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Killeavy Churches

The name Killeavy is derived from Cell Sleibhe Cuilinn, 'the church of Slieve Gullion'.

The churches, situated on the east-facing lower slopes of the mountain are the reputed site of an important Early Christian Convent founded by St Moninna (also known as Darerca or Bline). In 450 she erected a wooden church here, which is said to have been replaced in 518 by a stone building. Although there are no remains of the early wooden church buildings, there are two stone churches at the site; the ruins of a thirteenth century building and of another many centuries earlier. Although plundered by Vikings in 923 A.D. monastic life continued and Augustinian Nuns occupied the site until 1542.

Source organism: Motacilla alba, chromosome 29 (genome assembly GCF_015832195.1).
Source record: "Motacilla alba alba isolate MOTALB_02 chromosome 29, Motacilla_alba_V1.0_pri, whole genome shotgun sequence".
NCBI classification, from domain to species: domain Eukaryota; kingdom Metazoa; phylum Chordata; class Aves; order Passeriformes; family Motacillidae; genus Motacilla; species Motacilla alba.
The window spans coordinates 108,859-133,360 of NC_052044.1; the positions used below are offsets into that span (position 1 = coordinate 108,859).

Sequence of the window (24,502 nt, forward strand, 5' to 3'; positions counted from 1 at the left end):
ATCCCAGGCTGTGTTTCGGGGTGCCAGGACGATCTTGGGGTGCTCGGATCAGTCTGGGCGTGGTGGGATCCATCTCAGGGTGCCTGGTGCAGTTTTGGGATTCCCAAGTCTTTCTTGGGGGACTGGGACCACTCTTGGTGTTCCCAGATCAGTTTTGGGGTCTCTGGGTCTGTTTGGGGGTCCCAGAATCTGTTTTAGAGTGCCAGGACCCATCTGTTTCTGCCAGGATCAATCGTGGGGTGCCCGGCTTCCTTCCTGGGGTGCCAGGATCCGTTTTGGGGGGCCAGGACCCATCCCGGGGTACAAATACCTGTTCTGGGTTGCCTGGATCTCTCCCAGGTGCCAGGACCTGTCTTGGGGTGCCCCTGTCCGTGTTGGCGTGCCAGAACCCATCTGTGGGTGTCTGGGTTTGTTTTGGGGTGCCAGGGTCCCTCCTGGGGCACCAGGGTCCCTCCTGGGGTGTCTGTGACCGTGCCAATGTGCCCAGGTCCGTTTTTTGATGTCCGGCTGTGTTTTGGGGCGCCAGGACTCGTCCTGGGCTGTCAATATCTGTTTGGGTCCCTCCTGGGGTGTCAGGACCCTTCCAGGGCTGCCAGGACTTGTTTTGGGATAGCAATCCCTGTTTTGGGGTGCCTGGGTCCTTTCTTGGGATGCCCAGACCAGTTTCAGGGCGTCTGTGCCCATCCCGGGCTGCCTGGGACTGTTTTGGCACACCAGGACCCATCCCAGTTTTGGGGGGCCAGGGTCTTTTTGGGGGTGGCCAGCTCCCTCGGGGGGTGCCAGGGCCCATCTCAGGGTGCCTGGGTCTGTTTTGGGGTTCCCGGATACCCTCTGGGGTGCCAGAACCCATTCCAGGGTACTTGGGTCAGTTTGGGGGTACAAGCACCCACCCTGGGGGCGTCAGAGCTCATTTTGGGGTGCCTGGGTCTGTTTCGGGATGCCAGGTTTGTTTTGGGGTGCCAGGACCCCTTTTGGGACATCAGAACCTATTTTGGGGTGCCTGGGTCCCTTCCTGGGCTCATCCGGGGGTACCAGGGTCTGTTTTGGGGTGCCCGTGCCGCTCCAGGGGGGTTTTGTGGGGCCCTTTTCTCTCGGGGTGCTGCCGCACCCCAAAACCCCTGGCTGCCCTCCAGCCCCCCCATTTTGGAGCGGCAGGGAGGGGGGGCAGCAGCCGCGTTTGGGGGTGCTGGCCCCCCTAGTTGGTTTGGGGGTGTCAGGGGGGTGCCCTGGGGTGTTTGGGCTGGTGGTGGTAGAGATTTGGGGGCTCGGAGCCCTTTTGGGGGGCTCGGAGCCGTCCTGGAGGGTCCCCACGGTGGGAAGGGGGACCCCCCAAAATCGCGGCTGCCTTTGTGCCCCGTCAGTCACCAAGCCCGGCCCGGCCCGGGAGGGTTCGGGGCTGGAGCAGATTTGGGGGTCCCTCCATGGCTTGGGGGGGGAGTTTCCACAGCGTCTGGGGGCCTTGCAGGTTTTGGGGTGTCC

The large tree-lined graveyard is still in use today. There was a round tower here and there is a holy well to which there are still very large pilgrimages.

St Moninna was born in 432. Her father was Machta, king of the territory stretching from Louth to Armagh. Her mother was Comwi, daughter of one of the northern kings. According to tradition, Moninna, when a child, was baptised and confirmed by St. Patrick. It is said that Patrick came to her parent's house, blessed the family and predicted that Moninna's name would be remembered throughout time. She founded a number of convents in Scotland and England and also monastery of nuns in Faughart, Co. Louth. She later moved to a place near Begerin in Co. Wexford to be under St Ibar, before coming to Killeavy where she died in the year 518.

On the northern side of the cemetery at Killeavy Old Church there is a very large granite stone measuring seven feet long, five feet wide and about one and a half feet thick. This stone covers the supposed grave of St Moninna.

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